What better way to show our four legged companions that we care than special handmade gifts to keep them warm, fed and stylish.
Up to 90 students from Elizabeth Grove and Elizabeth Vale primary schools have made hundreds of gifts for pets currently in temporary foster as part of Council’s Playford 10 Kindness in Action project.
It was student Sienna’s first time volunteering and found the experience “very exciting”.
“It makes me feel really happy and generous,” Sienna said. “It’s important to help dogs in foster because it makes them feel equal and they deserve a lot of love,” she said.
Student Nargis agreed and said it was important as animals deserved treats too.
“We have been making them things so they are warm, have something to use while they are eating, and some things for them to wear,” Nargis said.
The students made blankets and bandanas, as well as designed placemats and food bowls.
Wise beyond her years, student Hopeness said it was important to help others because “you never know what’s going to happen in life”.
“Maybe one day you’ll become the manager of a company helping animals in shelters,” Hopeness said.
And that’s exactly what founder of Safe Pets Safe Families, Jennifer Howard, has done.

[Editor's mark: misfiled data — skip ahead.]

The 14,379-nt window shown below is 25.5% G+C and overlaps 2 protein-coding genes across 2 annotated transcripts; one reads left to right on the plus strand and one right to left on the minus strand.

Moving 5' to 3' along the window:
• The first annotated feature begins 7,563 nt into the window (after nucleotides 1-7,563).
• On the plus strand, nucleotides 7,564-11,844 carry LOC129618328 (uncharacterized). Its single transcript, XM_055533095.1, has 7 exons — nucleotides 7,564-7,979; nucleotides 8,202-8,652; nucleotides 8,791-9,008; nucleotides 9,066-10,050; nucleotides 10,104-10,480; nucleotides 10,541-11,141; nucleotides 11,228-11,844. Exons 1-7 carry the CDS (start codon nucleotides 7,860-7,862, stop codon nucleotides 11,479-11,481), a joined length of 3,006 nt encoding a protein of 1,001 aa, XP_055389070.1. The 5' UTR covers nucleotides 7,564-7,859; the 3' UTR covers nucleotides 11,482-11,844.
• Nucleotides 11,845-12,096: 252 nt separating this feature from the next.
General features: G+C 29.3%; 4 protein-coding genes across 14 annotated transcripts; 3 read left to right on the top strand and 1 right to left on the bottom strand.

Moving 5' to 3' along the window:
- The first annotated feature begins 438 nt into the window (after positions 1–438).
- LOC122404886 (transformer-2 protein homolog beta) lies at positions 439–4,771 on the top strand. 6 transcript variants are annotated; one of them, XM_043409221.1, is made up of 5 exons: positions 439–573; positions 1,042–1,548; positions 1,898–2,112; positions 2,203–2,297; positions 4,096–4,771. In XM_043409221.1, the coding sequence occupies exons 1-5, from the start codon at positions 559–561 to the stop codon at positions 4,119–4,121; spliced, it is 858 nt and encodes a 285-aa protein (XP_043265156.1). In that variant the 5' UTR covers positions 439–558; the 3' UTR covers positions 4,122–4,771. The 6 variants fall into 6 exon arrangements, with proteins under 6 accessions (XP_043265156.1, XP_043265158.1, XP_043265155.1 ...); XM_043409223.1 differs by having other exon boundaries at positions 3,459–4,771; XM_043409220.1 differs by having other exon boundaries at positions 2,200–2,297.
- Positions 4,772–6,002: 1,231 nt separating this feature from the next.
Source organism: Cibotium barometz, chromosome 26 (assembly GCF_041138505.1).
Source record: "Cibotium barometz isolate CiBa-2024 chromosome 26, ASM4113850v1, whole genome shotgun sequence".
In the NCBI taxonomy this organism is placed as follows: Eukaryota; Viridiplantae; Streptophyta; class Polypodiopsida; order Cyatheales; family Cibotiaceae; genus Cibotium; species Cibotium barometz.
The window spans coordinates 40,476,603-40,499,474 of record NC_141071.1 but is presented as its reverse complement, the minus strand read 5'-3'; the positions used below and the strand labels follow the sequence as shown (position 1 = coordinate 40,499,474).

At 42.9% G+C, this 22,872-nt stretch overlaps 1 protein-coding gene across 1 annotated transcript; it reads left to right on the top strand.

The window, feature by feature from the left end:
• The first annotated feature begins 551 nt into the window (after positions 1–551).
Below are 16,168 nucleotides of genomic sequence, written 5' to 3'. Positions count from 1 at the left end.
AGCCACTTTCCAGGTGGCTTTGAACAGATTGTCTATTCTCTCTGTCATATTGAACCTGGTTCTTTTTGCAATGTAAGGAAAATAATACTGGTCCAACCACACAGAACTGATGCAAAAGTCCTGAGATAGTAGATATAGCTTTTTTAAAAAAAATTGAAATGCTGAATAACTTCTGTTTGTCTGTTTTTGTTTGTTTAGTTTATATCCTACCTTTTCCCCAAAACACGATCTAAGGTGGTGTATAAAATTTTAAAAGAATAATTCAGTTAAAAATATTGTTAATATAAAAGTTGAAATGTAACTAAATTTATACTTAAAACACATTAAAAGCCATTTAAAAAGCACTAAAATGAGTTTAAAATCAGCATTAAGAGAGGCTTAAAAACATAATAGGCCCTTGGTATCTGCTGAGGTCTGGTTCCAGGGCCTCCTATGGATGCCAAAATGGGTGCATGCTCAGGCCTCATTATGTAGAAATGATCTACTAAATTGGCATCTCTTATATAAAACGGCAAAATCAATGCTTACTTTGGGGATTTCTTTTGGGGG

Jennifer has established a not-for-profit charity, providing support to pet owners in South Australia facing disadvantage or crisis.
She said it meant a lot for the families who couldn’t temporarily care for their pets due to personal circumstances.
“I think the dogs will love those blankets, they look so cosy and comfy, and they will have a good sniff at the placements, as well as look very smart wearing the bandanas,” Jennifer said. “It will bring families so much joy to have gifts when animals return home. “It will show them that there is a whole community that cares.”
The Kindness in Action program has been running for four years with an aim to engage children in volunteering opportunities while developing skills in creativity, teamwork, problem-solving, confidence and social skills.